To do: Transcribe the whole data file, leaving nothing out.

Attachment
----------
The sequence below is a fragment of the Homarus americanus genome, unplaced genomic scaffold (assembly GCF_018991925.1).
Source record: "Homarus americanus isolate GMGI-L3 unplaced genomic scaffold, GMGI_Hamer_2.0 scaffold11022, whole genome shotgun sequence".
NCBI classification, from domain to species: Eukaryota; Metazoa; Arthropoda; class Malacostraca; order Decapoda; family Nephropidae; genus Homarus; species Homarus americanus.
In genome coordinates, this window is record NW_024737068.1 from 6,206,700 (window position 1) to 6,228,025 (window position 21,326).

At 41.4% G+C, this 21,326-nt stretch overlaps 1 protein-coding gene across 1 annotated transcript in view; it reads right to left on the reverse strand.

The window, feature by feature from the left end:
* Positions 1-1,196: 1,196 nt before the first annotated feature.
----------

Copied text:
The sequence below is a fragment of the Homarus americanus genome, unplaced genomic scaffold (assembly GCF_018991925.1).
Source record: "Homarus americanus isolate GMGI-L3 unplaced genomic scaffold, GMGI_Hamer_2.0 scaffold11022, whole genome shotgun sequence".
NCBI classification, from domain to species: Eukaryota; Metazoa; Arthropoda; class Malacostraca; order Decapoda; family Nephropidae; genus Homarus; species Homarus americanus.
In genome coordinates, this window is record NW_024737068.1 from 6,206,700 (window position 1) to 6,228,025 (window position 21,326).

At 41.4% G+C, this 21,326-nt stretch overlaps 1 protein-coding gene across 1 annotated transcript in view; it reads right to left on the reverse strand.

The window, feature by feature from the left end:
* Positions 1-1,196: 1,196 nt before the first annotated feature.